"The more success I had with my career at Henkel, the more isolated I felt in my personal life," says Gore. Emotionally and physically exhausted, she found herself at a crossroads. In the choice of prioritizing her work or herself, she chose herself.

Gore and her team are removing the stigma barrier that prevents many women from finding the health on their own terms. Considering that 70 percent of women choose which cannabis products to purchase based on a friend's recommendation, Gore knew that creating an educational, female-focused community was critical. The challenge was the lack of access to licensed retailers that engage and appeal to women.

In order to reach as many women in her target market as possible, Gore created a two-pronged go-to-market model that includes both retail and direct-to-consumer in-home parties, without compromising a consistent brand experience. The in-home parties provide the ability to learn from peers and purchase directly through the Garden Society website.

Gore founded the first Employee Resource Group (ERG) for Women at Henkel, Gore has long held a commitment to elevating other women. She has been disappointed to see the lack of women represented at the capitalization table and the slowing number of women founders. Every move she makes at the helm is not just about providing exceptional products and services specifically for women; her decisions, actions, and investments are deconstructing unconscious biases that default to men as CEOs.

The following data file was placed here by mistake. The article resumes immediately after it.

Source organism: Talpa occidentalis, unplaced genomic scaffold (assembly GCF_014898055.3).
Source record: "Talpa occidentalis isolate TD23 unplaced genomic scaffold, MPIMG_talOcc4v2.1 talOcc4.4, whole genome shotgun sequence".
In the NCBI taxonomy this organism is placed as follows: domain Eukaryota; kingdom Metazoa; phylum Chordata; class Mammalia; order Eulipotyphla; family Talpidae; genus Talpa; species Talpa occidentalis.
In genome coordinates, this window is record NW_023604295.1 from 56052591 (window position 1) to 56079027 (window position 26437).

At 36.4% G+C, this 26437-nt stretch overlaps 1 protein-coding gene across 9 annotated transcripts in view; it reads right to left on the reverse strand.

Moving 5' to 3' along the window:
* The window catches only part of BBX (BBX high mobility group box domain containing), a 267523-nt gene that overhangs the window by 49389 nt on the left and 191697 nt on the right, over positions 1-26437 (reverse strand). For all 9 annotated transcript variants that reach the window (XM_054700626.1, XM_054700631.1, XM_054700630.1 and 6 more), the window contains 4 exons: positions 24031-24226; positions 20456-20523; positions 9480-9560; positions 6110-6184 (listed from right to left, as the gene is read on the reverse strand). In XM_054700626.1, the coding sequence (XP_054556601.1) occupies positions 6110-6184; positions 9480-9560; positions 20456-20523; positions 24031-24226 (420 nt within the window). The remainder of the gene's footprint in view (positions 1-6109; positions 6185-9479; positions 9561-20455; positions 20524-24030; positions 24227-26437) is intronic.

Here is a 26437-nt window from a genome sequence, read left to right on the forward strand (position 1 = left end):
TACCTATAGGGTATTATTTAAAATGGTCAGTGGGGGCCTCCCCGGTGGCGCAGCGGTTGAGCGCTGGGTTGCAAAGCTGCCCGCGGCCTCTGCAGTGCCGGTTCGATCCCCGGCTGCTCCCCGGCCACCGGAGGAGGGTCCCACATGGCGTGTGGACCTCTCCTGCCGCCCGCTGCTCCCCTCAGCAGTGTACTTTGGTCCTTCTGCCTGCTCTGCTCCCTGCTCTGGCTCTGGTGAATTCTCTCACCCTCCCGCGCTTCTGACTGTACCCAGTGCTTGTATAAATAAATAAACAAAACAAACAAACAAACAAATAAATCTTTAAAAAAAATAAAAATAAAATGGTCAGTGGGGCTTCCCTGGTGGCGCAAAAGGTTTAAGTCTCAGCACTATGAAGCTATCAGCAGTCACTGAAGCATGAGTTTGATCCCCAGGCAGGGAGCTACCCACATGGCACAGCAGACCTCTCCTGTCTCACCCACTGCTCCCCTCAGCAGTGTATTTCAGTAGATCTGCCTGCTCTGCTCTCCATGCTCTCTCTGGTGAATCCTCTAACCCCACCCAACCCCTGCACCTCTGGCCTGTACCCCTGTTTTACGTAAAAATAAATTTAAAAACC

"It's exciting to look to the future of cannabis and see how this industry can create a new normal for women in the workforce," says Gore.

Helping others in the cannabis industry: Christine De La Rosa

Christine De La Rosa, a formally trained artist-turned-techie-turned-serial-entrepreneur, is co-founder of The People's Dispensary. Born, raised, and educated in Texas, De La Rosa moved to California in 2008 with the help of her best friend Michael Schliekerm. They became co-founders.

The dispensary, to De La Rosa and her co-founders, is an opportunity to create an industry model that changes the money-first mentality. "One of the most significant ways we plan to disrupt this industry, that is now so focused on greed, is to bring our communities with us on this journey to wellness," says De La Rosa.

The innovative reinvestment model created by The People's Dispensary has been deployed beyond Oakland. When her team started to receive requests from other communities across the nation, they knew they were onto something transformative. Over 20 communities that have requested The People's Dispensary open in their cities: places like Los Angeles, San Francisco, Fresno, Chicago, Buffalo, and Rochester, to name a few.